Brian "Bru" Amerlynck said it was not brave of him to come out in Irish rugby but that it was important of him to counteract comments by a former player who said the sport was "too manly" for gay people, who were better served being hairdressers or ballet dancers.
Amerlynck was just called up to the senior team of the Suttonians, a Dublin squad, where he gets to play with his brother Michael. Brian Amerlynck had played with the gay Sydney Convicts team before moving back to Ireland. In March, former Irish rugger Neil Francis apologized for his hairdresser comments.
"If you ask someone to describe a gay person . . . they might say somebody who may work in a certain type of job as Neil Francis did when he said hairdresser . . . someone who is not interested in sport. You stereotype them. He can only talk about his own experience and I don’t think he meant badness. You have that because you have that jock culture," Amerlynck told the Irish Times. ...
"The saddest thing was that if Franno [Francis] had said those comments when I was 15 or 16-years-old I would have been absolutely devastated and it would have made me question my involvement in sport, questioned my involvement in rugby. Maybe I shouldn't be involved in rugby. Maybe I shouldn't be involved in sport."
Like way too many gay people struggling with their sexuality, Amerlynck as a teen once wrote a suicide note and was about to jump off a pier when he was stopped by a bartender to whom he gave the note. Older and more comfortable with himself, he said his best friends are his teammates and discussed the role language plays in the locker room culture.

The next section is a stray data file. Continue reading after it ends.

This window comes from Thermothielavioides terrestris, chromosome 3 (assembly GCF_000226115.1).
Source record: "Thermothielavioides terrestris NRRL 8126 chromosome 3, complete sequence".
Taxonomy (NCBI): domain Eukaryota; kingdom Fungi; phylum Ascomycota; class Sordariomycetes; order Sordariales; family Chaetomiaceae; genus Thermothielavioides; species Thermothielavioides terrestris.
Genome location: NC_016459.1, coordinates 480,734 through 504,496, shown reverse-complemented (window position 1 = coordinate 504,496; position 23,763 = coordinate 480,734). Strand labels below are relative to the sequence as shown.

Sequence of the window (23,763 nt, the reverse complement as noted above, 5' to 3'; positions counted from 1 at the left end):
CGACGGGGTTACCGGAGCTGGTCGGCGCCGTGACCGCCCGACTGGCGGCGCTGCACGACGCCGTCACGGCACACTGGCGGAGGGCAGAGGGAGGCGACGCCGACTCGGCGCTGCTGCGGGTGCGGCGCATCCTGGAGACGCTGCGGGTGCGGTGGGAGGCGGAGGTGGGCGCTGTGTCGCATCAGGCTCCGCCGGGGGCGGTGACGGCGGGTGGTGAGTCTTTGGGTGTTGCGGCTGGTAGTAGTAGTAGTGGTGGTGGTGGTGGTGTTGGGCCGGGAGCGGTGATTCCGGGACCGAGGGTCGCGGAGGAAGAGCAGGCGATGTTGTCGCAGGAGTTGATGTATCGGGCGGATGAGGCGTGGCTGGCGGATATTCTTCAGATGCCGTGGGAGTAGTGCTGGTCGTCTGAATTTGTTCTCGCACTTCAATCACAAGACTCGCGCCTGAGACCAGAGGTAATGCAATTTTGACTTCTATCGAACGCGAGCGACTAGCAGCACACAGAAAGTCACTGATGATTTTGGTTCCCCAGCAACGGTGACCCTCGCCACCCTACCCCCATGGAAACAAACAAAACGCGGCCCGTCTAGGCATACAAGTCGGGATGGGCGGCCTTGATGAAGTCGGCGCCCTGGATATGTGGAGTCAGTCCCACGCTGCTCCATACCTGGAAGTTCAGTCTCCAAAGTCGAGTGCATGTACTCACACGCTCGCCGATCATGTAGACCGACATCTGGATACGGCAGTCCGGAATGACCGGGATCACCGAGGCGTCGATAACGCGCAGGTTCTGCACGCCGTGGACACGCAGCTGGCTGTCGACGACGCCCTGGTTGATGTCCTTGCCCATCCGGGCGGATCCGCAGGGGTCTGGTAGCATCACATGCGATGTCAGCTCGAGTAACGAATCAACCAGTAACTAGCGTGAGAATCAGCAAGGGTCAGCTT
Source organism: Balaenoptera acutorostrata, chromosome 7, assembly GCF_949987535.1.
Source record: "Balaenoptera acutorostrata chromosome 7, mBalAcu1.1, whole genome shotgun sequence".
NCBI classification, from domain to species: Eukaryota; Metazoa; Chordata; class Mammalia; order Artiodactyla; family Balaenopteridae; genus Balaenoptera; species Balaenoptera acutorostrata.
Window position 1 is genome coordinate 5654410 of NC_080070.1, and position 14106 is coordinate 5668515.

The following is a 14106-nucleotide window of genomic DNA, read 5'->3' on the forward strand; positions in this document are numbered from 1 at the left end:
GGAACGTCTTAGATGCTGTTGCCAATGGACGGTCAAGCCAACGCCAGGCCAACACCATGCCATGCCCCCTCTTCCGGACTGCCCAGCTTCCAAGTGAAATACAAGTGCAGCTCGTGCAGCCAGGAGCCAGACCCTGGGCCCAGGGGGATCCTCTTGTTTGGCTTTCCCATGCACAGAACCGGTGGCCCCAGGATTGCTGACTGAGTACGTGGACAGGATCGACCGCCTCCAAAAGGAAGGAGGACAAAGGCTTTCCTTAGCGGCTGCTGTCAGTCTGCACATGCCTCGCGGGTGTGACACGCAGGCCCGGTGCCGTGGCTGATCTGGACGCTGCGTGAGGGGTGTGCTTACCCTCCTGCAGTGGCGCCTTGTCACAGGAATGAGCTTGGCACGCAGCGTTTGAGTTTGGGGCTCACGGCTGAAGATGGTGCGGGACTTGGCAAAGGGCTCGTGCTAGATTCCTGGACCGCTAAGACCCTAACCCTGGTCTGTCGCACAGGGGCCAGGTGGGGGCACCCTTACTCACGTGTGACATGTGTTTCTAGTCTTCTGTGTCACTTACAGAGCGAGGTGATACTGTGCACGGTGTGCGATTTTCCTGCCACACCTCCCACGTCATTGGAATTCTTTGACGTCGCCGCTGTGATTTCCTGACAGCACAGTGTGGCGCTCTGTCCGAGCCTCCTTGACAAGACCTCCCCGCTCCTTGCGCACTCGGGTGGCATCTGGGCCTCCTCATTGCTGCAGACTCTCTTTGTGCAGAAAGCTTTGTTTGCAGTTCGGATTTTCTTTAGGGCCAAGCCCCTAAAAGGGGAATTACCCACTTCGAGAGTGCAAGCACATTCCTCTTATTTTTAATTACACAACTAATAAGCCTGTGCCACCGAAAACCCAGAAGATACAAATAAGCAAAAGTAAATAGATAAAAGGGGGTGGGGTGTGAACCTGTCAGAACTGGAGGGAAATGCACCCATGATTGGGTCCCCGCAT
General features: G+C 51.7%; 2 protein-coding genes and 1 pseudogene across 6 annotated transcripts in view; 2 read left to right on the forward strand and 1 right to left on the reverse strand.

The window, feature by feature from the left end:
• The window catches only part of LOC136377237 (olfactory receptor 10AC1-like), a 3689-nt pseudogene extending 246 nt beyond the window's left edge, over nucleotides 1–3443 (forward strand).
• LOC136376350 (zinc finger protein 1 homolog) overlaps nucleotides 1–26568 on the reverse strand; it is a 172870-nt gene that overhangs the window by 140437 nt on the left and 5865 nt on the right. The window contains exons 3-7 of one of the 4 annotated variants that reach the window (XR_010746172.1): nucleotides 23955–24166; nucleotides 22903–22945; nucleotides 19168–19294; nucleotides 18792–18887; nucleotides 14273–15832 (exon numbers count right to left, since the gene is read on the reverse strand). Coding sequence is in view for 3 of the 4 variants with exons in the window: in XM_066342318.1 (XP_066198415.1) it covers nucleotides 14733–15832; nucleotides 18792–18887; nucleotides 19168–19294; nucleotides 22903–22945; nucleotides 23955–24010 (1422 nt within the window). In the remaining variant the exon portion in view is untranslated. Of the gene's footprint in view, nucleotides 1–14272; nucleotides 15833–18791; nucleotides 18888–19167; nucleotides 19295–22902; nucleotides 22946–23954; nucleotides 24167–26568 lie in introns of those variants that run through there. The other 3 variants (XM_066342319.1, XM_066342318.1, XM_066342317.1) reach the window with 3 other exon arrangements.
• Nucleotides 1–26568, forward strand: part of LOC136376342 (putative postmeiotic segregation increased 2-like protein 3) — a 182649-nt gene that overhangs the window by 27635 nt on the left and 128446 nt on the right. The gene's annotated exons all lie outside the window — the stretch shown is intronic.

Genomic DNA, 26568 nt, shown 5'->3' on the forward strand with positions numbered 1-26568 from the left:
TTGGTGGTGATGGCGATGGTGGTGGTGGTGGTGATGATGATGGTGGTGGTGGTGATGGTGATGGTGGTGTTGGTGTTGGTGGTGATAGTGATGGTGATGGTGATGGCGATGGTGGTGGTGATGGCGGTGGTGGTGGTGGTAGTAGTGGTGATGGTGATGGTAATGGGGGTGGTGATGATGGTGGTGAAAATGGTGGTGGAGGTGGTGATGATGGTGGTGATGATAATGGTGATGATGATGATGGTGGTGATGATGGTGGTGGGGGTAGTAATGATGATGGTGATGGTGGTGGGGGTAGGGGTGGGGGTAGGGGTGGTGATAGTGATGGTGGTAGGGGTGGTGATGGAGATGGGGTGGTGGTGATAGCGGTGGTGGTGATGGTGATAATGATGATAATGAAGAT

"And the term faggot and queer . . . they’re using derogatory terms and insults, not in a malicious way. They are throw-away comments heard in the play ground, secondary school, right up the changing room.
"No one chooses to be gay. You can’t change yourself. It would be nice to think words like faggot, homo, queer would be viewed by society as just as offensive as the nigger word."
Since coming out, Amerlynck said "I don't think people now would say ‘fuck off you queer'. I don't hear those terms now." This is a universal theme we hear from gay athletes and Amerlynck's experience show how coming out for athletes follows a very familiar trajectory of fear and isolation leading to acceptance and a feeling of belonging.